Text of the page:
Survey Finds That Private Cloud is ‘Top of Mind’ for Health System Executives
More than half of health system IT executives expect most health care data to be stored in a private cloud network by 2022 as health care organizations look to balance security concerns with the need to expand access to data for a growing variety of uses, according to a new survey by the Center for Connected Medicine (CCM).
The CCM, which is jointly operated by Nokia, GE Healthcare, and UPMC, explored the issue of cloud data storage as part of its “Top of Mind for Top Health Systems 2019” report, which focuses on health IT priorities for 2019. The report is based on surveys of C-suite executives at nearly 40 health systems.
According to the Top of Mind 2019 report, 60% of health system IT executives said the majority of their organization’s health data will be in a private cloud by 2022. While just 10% anticipate storing health data in a public cloud. Large health care systems increasingly are looking to connect hundreds of sites, thousands of devices, and multiple data silos to streamline workflows and deliver secure access to data. A private cloud network is viewed as a key part of the digital strategy for many large health systems.
In addition to publishing the Top of Mind 2019 report, Nokia and the CCM will discuss the results during the Top of Mind 2019 summit, an invite-only event at the CCM in Pittsburgh. Karl Bream, Vice President and Head of IoT Strategy at Nokia, is slated to speak at the summit on a panel, “Driving Towards Innovation.”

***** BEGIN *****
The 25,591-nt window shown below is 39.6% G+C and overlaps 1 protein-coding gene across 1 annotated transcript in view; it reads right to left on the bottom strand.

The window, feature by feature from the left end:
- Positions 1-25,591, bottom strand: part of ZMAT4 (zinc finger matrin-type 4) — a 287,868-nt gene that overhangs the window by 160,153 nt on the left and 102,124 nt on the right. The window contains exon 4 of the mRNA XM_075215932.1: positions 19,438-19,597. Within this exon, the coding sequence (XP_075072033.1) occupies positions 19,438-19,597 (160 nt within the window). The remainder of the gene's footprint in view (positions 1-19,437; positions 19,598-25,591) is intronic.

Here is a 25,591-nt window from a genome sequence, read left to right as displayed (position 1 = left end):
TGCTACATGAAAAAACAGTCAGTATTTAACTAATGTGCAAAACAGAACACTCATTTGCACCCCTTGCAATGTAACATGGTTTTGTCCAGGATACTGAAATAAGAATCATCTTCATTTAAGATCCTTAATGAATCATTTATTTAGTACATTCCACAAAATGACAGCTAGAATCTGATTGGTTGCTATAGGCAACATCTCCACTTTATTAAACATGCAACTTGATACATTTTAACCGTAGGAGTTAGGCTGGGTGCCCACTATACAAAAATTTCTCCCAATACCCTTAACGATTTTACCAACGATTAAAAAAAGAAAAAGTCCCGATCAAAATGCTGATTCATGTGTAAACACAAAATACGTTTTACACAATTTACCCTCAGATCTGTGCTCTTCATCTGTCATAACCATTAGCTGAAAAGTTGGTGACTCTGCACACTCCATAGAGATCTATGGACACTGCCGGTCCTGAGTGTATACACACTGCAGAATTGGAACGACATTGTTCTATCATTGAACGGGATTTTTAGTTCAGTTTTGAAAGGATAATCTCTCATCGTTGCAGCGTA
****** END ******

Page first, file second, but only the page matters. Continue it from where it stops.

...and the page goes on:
Not only are health system leaders making data storage a priority, but the Top of Mind 2019 report also found that health systems are increasing their spending to defend against cyberattacks, expressing optimism about reimbursement for telehealth services, and feeling anxiety about Apple, Amazon and Google entering the health care space.
Key findings in the report, produced in partnership with The Health Management Academy, include:
- Hackers and other cyber-criminals are stepping up their attacks on the health care industry, leading 87 percent of respondents to say they expect to increase spending on cybersecurity in 2019; no health system was expecting to decrease spending.
- Health IT leaders overwhelmingly expect government and commercial reimbursement to provide the majority of funding for telehealth services by 2022; internal funding and patient payments are expected to provide the majority of funding for telehealth in 2019.
- 70 percent of responding executives said they were “somewhat concerned” about big tech companies, such as Apple, Amazon and Google, disrupting the health care market; 10 percent were “very concerned.”
Download the report to learn more about how health systems are approaching cybersecurity, telehealth, and interoperability for 2019 and beyond through exclusive survey research and insights from health system leadership.
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